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No. 73: Jan-Feb 1991

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Spontaneous human combustion and ball lightning?

Mainstream science scarcely acknowledges ball lightning; spontaneous human combustion it ridicules. Recently, G. Egely of the Central Institute of Physics, in Budapest, investigated a case where both phenomena may have been involved. G.T. Meaden, editor of the Journal of Meteorology, U.K., summarized Egely's report as follows:

"The date was 25 May 1989, and the place a field by the roadside near Kerecsend, a village 109 kilometers from Budapest. The victim was a 27year old engineer within whose body, it is conjectured, ball lightning formed. The man had stopped his car and walked to the edge of a field about ten metres distant to urinate. Suddenly his wife who had remained behind in the car saw that the young man was surrounded by a blue light. He opened his arms wide and fell to the ground. His wife ran to him noticing that one of his tennis shoes had been torn off. Although it looked hopeless she tried to help him, but soon after she was able to stop a passing bus. Amazingly, the bus was filled with medical doctors returning from a meeting; unhappily they immediately pronounced that the man was dead.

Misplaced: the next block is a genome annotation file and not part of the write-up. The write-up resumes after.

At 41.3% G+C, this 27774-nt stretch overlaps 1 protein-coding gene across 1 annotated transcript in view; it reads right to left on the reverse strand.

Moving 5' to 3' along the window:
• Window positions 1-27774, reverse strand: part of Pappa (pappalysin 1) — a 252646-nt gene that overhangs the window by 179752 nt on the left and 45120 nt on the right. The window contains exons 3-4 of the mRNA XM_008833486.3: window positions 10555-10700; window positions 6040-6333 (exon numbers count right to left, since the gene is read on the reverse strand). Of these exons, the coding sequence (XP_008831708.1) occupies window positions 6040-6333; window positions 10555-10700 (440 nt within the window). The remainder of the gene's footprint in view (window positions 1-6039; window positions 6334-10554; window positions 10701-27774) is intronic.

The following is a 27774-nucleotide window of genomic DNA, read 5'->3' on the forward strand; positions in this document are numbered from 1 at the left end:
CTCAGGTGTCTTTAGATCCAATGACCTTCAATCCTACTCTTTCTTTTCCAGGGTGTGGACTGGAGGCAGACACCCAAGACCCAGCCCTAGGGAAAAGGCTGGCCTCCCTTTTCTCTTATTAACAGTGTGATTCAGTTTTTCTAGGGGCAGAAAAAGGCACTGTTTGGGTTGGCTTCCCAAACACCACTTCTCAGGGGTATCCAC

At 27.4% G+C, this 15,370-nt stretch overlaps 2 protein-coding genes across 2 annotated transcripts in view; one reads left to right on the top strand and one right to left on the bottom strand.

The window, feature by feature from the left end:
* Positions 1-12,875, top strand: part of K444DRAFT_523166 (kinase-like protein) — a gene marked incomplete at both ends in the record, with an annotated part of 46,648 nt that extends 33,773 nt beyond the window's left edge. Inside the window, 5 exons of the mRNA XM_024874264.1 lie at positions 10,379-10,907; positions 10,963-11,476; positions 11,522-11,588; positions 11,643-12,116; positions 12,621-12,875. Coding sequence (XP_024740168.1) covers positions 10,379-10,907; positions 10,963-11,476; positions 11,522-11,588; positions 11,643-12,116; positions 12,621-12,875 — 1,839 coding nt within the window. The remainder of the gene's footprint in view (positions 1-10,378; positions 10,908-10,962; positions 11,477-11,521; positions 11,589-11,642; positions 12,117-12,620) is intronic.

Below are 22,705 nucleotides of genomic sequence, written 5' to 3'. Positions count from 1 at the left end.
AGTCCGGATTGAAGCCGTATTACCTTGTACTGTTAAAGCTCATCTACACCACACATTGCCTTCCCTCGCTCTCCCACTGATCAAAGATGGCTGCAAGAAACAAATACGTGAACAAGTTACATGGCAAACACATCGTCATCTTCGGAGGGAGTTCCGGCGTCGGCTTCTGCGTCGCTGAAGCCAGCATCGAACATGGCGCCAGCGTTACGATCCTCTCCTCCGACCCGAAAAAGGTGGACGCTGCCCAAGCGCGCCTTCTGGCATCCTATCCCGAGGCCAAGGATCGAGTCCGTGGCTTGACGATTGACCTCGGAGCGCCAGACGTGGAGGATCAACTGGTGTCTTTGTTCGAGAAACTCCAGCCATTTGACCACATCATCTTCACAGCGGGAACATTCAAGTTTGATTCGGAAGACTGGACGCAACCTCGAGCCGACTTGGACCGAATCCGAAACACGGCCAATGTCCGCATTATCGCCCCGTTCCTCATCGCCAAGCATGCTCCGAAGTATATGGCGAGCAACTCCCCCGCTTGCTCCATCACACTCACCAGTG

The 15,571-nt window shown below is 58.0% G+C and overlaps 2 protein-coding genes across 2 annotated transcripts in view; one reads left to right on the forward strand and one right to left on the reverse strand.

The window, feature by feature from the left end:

"At the autopsy a hole was found in the man's heel where the shoe had been. The lungs were torn and damaged, and the stomach and belly were carbonized! This is indicative of internal combustion, just as the blue light is proof of atmospheric electricity, while the damaged heel and shoe are indicative of electrical earthing."

(Anonymous; "Spontaneous Combustion," Journal of Meteorology, U.K., 15:320, 1990.)

Comment. Although the sky was cloudy, there were no thunderstorms in the immediate area. The body was not mostly consumed as in classical cases of human combustion, nor was a fireball observed. Still, this incident strengthens the suggestion that ball lightning may kindle spontaneous human combustion.

Reference. The subject of spontaneous human combustion is dicussed in BHC7 in our catalog: Biological Anomalies: Humans II. For details on this book, visit: here.

From Science Frontiers #73, JAN-FEB 1991. 1991-2000 William R. Corliss